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2016 50 Book Challenge - Page 103

post #1531 of 3281
Clockwise counting 13/50: Georges Simenon - The Hanged Man of Saint-Pholien (1930) 

3rd book of 75 in the Inspector Maigret series and, I think, the best so far. A bizarre case of a man who commits suicide in a cheap hotel room in Bremen. His suicide appears to be the direct result of Maigret's spur-of-the-moment decision to switch suitcases with the man. The book breathes a strong sense of mystery and psychological tension and the case points to long-ago events in the Belgian city Liege. Very nice indeed!
post #1532 of 3281
Clockwise counting 14/50: Peter Swanson - The Girl With A Clock for a Heart (2014) 

A brand new thriller set in Boston, Massachusetts. I read a favorable review somewhere (probably Financial Times) and decided to pick it up. This is a very cinematic Hitchcockian thriller. 

Our protagonist, a mediocre young accountant with a boring life, suddenly bumps into his old college sweetheart, a beautiful, sexy, enigmatic lady with multiple identities and a possible criminal past. She is in a jam and is asking him to do her a favour. He should have realised that it is not a good idea to get reacquainted with this girl but the allure is overwhelming. As is the case with so many thrillers, the narrative is rather simplistic and with a driven journalistic language but it is definitely exciting and will probably soon turn into a good movie.
post #1533 of 3281
Clockwise counting 15/50: Maurizio De Giovanni - The Crocodile (2012) 

A really good Italian police procedural focused on some terrible events in Napoli. Young people are getting killed and the police concentrate the investigation on the assumption that the murders are drug related and with a Neapolitan Camorra connection. 

Inspector Lojacono has been transferred to Napoli from Sicily and he is ostracised due to suspected Mafia involvement. Thanks to a female assistant District Attorney, Lojacono gets a chance to investigate the case and he comes up with a completely different theory of the motives behind the killings. But the killer is one step ahead of the police.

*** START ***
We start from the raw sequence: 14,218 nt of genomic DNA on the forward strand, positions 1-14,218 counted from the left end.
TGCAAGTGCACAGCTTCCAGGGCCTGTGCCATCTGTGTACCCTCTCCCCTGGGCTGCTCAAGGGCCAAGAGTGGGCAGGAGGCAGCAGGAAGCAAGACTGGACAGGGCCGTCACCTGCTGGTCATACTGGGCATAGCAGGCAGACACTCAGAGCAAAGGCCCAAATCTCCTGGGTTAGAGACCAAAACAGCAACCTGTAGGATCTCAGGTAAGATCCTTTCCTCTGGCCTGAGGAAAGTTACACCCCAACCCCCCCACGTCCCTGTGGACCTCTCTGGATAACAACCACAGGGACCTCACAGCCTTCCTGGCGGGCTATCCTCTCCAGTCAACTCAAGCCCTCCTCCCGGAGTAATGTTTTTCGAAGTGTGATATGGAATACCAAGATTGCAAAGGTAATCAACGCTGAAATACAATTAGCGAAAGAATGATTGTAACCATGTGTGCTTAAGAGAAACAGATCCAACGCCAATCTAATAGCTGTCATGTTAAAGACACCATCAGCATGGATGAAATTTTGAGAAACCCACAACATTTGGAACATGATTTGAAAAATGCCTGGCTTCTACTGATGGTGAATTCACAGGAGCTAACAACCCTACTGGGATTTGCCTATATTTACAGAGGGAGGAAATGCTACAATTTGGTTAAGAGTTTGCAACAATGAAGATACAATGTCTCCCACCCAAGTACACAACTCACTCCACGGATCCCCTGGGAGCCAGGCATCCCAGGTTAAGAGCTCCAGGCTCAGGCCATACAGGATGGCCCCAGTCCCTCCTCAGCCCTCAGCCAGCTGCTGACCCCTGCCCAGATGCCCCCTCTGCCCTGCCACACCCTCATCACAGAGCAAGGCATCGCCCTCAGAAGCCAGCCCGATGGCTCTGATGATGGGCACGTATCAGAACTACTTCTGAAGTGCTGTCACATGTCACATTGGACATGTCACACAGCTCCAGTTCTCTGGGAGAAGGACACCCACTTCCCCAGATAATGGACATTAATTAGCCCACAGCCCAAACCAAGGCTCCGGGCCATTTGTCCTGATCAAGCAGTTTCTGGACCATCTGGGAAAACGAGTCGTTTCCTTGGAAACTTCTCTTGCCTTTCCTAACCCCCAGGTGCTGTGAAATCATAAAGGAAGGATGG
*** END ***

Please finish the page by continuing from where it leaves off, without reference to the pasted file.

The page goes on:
There are some great characters in this story and I liked the dark Neapolitan setting. This is a not a very uplifting book but nevertheless good.
post #1534 of 3281
Klewless book 9/50: The Beast by Anders Roslund & Borge Hellstrom

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I love this series. Cranky disgruntled senior policeman who acknowledges that his life will end when he is forced to retire from the force. In this episode, he and his partner confront the issue of vigilante justice, and how society treats those that take laws into their own hand.

The collaborative work of Swedish authors Roslund & Hellstrom in this series is top notch, and this title is a previous glass key award winner. I recommend reading the series in order but this title does great as a stand alone. Highly recommended.
post #1535 of 3281
List (Click to show)

1. All Tomorrow's Parties
2. Undivided: Part 3
3. High Fidelity
4. Hard Boiled Wonderland at the End of the World
5. Polysyllabic Spree
6. Armageddon in Retrospect
7. South of the Border, West of the Sun
8. What we talk about when we talk about love
9. Norweigan Wood

10. The Master and Margherita

11. The Fault in Our Stars

12. Of Mice and Men

13.Fade to Black

14. The Amazing Adventures of Kavalier and Clay

 

14. The Amazing Adventures of Kavalier and Clay

 

Michael Chabon's novel takes place in the late 1930s: Europe is descending into war, comic books are starting up, Jews are migrating. It follows two cousins Sam Clay (New York born, writer) and Joe Kavalier (Czech born, illustrator and magician) and their initial success in the comic book game, followed by a long, heart breaking decline into depression, separation, entrapment, and pain. Chabon's writing is fluid, lucid and beautiful, and although there were a few passages that I didn't feel added anything to the book (the chapter about the Golem, for example) I found myself not really caring. The characters are balanced and real, their story interesting without being too fantastical (except for the Nazi killing journey), the emotional side of the book is respectable enough.

 

I enjoy CHabon's prose, but often his narratives are lacking, this is not the case here.

post #1536 of 3281
Matt, have you seen Chabon's "sort-of" successor to Kavalier and Clay? It's a graphic novel that is ostensibly by the two artists in his novel.

http://www.amazon.com/Astonishing-Secret-Awesome-Man/dp/0061914622/ref=sr_1_10?s=books&ie=UTF8&qid=1392941136&sr=1-10&keywords=chabon
post #1537 of 3281
42 Empires of the Dead;How One Man's Vision Led To The Creation of WW1's War Graves David Crane

Have read around this subject in a couple of other books that focuses on the how the Unknown solider was selected to represent the British war dead in 1920, other nations then followed suit Australia finally did so in 1993.